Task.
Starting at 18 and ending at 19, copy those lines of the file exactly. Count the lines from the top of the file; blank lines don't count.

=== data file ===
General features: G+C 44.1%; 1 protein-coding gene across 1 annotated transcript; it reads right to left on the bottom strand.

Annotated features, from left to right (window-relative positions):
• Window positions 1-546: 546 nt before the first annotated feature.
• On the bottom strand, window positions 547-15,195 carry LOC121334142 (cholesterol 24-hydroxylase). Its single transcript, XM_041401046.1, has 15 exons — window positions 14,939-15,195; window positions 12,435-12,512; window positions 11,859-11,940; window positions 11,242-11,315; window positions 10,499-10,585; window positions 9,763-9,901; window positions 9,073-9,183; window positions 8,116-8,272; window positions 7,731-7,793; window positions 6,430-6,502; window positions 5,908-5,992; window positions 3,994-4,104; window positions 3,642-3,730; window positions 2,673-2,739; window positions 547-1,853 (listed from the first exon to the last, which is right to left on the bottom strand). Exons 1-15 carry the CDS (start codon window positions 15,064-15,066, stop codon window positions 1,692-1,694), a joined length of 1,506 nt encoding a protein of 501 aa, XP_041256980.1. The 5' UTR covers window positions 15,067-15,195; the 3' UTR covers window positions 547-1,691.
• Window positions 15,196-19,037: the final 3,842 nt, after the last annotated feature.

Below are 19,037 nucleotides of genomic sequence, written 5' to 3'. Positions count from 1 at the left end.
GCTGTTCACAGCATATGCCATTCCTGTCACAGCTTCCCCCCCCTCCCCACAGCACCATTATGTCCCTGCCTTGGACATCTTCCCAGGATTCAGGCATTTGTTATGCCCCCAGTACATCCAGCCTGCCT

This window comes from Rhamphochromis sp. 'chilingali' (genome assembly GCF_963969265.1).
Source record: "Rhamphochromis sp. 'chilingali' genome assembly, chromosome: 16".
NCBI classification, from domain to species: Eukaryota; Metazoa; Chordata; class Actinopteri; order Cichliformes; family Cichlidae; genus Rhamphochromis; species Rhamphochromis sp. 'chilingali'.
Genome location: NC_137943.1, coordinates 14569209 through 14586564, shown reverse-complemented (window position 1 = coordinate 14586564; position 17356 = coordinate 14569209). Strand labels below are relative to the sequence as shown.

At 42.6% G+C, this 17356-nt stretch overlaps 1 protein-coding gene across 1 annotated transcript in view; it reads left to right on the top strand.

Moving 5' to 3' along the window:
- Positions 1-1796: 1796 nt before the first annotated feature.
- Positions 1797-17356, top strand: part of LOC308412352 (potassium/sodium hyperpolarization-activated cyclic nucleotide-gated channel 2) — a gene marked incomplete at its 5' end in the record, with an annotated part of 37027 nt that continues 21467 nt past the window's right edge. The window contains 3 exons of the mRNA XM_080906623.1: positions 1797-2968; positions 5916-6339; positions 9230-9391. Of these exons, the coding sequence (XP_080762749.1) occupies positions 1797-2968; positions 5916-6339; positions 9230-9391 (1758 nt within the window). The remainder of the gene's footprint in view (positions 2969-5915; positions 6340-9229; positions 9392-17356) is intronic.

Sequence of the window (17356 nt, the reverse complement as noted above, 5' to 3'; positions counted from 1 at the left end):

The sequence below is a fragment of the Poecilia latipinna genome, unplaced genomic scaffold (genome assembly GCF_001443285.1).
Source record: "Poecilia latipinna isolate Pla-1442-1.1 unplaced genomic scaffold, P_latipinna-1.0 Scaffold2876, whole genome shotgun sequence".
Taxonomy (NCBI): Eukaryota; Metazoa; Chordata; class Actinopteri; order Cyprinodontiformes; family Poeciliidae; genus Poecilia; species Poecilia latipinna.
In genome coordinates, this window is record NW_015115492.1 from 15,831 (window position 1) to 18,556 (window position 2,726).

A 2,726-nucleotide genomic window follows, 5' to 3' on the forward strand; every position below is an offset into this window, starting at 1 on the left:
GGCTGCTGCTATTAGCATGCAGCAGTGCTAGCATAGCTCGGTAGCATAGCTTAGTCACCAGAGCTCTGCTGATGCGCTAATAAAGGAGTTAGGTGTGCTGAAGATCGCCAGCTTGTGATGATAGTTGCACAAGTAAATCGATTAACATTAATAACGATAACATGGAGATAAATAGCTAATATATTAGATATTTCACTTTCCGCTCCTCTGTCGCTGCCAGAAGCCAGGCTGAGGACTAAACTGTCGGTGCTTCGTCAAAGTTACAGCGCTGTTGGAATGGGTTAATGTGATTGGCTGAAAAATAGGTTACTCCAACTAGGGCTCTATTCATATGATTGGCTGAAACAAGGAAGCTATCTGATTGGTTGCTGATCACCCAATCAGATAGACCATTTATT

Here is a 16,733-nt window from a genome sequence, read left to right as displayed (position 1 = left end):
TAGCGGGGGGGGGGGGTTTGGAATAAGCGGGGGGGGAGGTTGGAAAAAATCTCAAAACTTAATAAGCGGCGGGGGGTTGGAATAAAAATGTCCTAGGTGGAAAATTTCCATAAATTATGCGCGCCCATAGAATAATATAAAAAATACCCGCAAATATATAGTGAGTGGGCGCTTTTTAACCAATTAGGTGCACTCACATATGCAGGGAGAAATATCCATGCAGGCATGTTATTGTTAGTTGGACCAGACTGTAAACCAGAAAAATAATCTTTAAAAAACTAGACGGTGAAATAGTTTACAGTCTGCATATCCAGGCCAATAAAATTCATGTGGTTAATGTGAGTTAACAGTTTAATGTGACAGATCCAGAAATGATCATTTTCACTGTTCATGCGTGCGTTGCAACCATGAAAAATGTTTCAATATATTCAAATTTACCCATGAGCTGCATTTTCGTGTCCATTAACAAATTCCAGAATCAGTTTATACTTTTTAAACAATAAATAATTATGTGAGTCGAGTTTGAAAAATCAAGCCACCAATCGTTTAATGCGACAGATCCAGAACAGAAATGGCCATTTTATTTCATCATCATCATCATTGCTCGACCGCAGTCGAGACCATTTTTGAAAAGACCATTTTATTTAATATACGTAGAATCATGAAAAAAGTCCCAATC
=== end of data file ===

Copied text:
Source record: "Poecilia latipinna isolate Pla-1442-1.1 unplaced genomic scaffold, P_latipinna-1.0 Scaffold2876, whole genome shotgun sequence".
Taxonomy (NCBI): Eukaryota; Metazoa; Chordata; class Actinopteri; order Cyprinodontiformes; family Poeciliidae; genus Poecilia; species Poecilia latipinna.